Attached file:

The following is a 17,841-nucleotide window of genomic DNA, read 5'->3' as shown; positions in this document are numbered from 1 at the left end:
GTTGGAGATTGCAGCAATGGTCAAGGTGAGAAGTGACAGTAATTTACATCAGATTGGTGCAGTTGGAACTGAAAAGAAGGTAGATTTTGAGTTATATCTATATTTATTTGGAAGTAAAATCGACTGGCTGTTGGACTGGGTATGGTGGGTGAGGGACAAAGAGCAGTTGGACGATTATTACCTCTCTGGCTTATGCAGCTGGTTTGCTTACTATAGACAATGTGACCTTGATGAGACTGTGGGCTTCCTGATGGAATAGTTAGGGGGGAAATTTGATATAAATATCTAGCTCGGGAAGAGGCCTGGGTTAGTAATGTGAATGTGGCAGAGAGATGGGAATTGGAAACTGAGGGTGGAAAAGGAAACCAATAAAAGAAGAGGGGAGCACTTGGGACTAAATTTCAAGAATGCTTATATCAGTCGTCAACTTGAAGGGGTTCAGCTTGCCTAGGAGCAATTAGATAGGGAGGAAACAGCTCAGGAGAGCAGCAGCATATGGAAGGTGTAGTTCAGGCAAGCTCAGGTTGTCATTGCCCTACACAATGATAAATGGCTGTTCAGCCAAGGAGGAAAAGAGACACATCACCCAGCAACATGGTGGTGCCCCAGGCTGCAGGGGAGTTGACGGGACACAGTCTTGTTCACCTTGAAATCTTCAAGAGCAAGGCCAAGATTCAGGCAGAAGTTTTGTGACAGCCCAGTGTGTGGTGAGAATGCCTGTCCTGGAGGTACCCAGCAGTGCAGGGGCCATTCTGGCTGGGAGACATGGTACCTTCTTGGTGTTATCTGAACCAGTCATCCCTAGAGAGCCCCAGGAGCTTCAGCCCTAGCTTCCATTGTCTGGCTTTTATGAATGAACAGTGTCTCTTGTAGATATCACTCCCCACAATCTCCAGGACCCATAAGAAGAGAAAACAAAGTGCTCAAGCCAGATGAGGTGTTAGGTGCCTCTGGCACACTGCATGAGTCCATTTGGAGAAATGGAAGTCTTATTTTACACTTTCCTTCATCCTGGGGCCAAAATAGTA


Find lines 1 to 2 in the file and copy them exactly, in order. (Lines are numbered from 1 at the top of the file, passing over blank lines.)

The following is a 17,841-nucleotide window of genomic DNA, read 5'->3' as shown; positions in this document are numbered from 1 at the left end:
GTTGGAGATTGCAGCAATGGTCAAGGTGAGAAGTGACAGTAATTTACATCAGATTGGTGCAGTTGGAACTGAAAAGAAGGTAGATTTTGAGTTATATCTATATTTATTTGGAAGTAAAATCGACTGGCTGTTGGACTGGGTATGGTGGGTGAGGGACAAAGAGCAGTTGGACGATTATTACCTCTCTGGCTTATGCAGCTGGTTTGCTTACTATAGACAATGTGACCTTGATGAGACTGTGGGCTTCCTGATGGAATAGTTAGGGGGGAAATTTGATATAAATATCTAGCTCGGGAAGAGGCCTGGGTTAGTAATGTGAATGTGGCAGAGAGATGGGAATTGGAAACTGAGGGTGGAAAAGGAAACCAATAAAAGAAGAGGGGAGCACTTGGGACTAAATTTCAAGAATGCTTATATCAGTCGTCAACTTGAAGGGGTTCAGCTTGCCTAGGAGCAATTAGATAGGGAGGAAACAGCTCAGGAGAGCAGCAGCATATGGAAGGTGTAGTTCAGGCAAGCTCAGGTTGTCATTGCCCTACACAATGATAAATGGCTGTTCAGCCAAGGAGGAAAAGAGACACATCACCCAGCAACATGGTGGTGCCCCAGGCTGCAGGGGAGTTGACGGGACACAGTCTTGTTCACCTTGAAATCTTCAAGAGCAAGGCCAAGATTCAGGCAGAAGTTTTGTGACAGCCCAGTGTGTGGTGAGAATGCCTGTCCTGGAGGTACCCAGCAGTGCAGGGGCCATTCTGGCTGGGAGACATGGTACCTTCTTGGTGTTATCTGAACCAGTCATCCCTAGAGAGCCCCAGGAGCTTCAGCCCTAGCTTCCATTGTCTGGCTTTTATGAATGAACAGTGTCTCTTGTAGATATCACTCCCCACAATCTCCAGGACCCATAAGAAGAGAAAACAAAGTGCTCAAGCCAGATGAGGTGTTAGGTGCCTCTGGCACACTGCATGAGTCCATTTGGAGAAATGGAAGTCTTATTTTACACTTTCCTTCATCCTGGGGCCAAAATAGTA